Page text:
so how DO you find a book that you can't find online

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so how DO you find a book that you can't find online

Set 28, 2018, 1:44 pm

Hi all,

Not sure if this is the best place to post this. I'm in my early thirties, so most of my targeted book-hunting (as opposed to serendipitous browsing) has been done online. (Typically my searches start at If anyone knows other great online sources I'd be happy to know of them.)

I've often felt a little wistful thinking about how the "thrill of the hunt" has gone, even though I missed out on the era altogether; it's all very easy and unromantic these days. And, this seems awfully basic as I'm writing it, but I'm realizing that I'm entirely naive about HOW to go about tracking down a book that isn't on one of the major used-books platforms...

I'm wondering if anyone (particularly book mavens active since before the 1990s) would have advice for what to do when you're seeking something relatively scarce and can't find it online (at any price). What I have in mind isn't some highly sought-after antiquarian delight --- just something that was only printed once, probably in a small edition.

If you were very keen to get your hands on something, what would you do? Do you have some kind of real-world (!) network in place? Do people still keep offline-only catalogs?

:vague hand waving:

Set 28, 2018, 2:19 pm

I like alibris, Powells, Abe and even Ebay.

Set 28, 2018, 2:34 pm

There's also the ABAA:

Editado: Set 28, 2018, 2:55 pm

Thanks! Abe is usually my ultimate preference. AddAll actually aggregates all these sources, leaving out just eBay:

Abebooks AUS
Powell's Books

Set 28, 2018, 2:57 pm

If it's not (findable) online, obviously nothing short of lucky encounters in brick-and-mortar places (bookshops, library or estate sales, other...?) is to be hoped for. Real rarities/valuable items might get into auction catalogues--I pick those up sometimes so as to get an idea how the books circulate(d), what might still be around etc.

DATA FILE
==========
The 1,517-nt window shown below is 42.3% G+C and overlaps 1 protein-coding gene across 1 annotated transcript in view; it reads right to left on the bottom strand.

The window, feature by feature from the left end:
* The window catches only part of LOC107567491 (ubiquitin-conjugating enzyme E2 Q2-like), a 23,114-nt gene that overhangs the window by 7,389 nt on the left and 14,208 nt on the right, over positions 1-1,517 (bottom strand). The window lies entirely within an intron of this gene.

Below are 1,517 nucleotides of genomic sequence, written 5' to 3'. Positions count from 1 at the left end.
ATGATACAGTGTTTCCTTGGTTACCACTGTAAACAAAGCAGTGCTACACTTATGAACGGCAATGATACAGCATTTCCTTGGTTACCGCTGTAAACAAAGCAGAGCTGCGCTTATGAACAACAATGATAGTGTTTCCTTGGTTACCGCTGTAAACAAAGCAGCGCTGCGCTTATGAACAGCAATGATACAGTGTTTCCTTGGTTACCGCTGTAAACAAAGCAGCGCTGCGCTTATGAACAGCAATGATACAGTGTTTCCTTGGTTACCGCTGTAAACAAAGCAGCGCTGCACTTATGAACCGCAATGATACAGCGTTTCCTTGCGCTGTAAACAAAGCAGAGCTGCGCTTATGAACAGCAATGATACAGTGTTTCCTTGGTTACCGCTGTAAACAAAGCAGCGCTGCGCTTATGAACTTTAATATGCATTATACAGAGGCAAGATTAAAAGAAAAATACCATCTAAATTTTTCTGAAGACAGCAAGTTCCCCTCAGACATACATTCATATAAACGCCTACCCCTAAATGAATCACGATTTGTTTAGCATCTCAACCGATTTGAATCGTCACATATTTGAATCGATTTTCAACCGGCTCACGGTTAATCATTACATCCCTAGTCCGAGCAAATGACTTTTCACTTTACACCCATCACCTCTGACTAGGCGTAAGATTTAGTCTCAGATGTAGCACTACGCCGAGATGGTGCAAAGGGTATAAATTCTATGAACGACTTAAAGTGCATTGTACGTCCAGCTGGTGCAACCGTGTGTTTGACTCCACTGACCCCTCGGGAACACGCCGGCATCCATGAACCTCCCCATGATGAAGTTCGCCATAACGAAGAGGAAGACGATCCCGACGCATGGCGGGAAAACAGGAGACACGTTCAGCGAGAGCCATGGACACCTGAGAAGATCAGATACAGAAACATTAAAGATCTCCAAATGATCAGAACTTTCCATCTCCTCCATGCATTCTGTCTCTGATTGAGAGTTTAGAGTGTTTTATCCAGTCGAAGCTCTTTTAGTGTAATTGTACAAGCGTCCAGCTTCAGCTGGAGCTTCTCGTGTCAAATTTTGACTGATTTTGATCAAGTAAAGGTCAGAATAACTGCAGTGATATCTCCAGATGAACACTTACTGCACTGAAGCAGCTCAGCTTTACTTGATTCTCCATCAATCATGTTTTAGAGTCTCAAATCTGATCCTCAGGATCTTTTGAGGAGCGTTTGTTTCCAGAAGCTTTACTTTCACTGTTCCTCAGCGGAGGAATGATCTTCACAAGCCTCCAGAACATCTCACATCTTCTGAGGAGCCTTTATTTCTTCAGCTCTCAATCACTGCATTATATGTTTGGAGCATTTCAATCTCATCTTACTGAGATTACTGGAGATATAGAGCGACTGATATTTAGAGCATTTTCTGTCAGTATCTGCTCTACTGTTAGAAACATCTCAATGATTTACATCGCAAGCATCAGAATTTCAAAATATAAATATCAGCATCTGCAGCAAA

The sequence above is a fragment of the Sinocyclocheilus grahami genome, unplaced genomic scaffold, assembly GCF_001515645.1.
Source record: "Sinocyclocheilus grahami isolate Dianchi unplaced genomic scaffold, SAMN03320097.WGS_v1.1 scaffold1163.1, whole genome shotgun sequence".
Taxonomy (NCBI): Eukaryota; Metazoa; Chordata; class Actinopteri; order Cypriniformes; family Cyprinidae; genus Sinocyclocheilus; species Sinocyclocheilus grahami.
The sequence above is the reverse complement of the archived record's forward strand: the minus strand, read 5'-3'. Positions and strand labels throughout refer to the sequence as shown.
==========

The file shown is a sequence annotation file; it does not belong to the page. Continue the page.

Booker friends and family who are aware of some of my wants also surprise me occasionally.

If you enter a wishlist here, it will connect if/when someone else enters the same title. Assuming it's not that person's wishlist too, it could alert you to, at least, the existence of a copy or maybe even a new edition etc.

Editado: Set 28, 2018, 4:10 pm

It would depend on what it was. At least in the US, anything that's not available at all online is probably going to be from a small press and with limited original distribution, and anyone who has a catalog at all pretty much has it online somewhere at this point, although in a few cases it might only be on the bookstore's own site and not any of the aggregators..

--if I could find the author, editor, or publisher, I would probably start by contacting them and seeing if they still had a box of copies in a closet somewhere - you might be surprised.
--if there was some kind of local connection (local interest, or self-published/small-published and not widely distributed, etc.) try the local used bookstores over the phone (mom-n-pop used bookstores often don't have their entire stock online even if they have an online store) or, if possible, on an in-person visit that also includes antique malls, flea markets, etc. (If it's related to local history or something like that, a local museum might still be selling them in their shop even if it seems like it's completely out of print.)
--if it's related to /hobby/, you can try asking people in /hobby/ community - a couple of times I have acquired rare-but-not-valuable books by going to /hobby/ meeting, mentioning that I was looking for a copy, and having somebody hand me their old copy at the next meeting. Or, you know, hand me an entire cardboard box of related stuff that's been sitting in their garage. (This is especially likely if most people involved in /hobby/ are thirty years older than you...)